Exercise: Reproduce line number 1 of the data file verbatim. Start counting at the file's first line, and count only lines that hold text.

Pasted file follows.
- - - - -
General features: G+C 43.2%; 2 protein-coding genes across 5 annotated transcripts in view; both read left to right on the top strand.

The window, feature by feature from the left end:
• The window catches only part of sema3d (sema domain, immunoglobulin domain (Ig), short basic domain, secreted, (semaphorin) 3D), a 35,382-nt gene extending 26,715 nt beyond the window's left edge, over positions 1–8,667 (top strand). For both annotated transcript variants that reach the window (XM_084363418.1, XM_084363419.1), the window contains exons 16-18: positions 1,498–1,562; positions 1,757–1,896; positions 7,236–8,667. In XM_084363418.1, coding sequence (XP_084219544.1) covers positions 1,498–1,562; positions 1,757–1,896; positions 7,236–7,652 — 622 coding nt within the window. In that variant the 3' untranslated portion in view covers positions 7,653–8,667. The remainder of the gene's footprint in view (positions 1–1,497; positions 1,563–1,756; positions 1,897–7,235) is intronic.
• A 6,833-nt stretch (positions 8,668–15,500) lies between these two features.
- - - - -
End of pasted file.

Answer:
General features: G+C 43.2%; 2 protein-coding genes across 5 annotated transcripts in view; both read left to right on the top strand.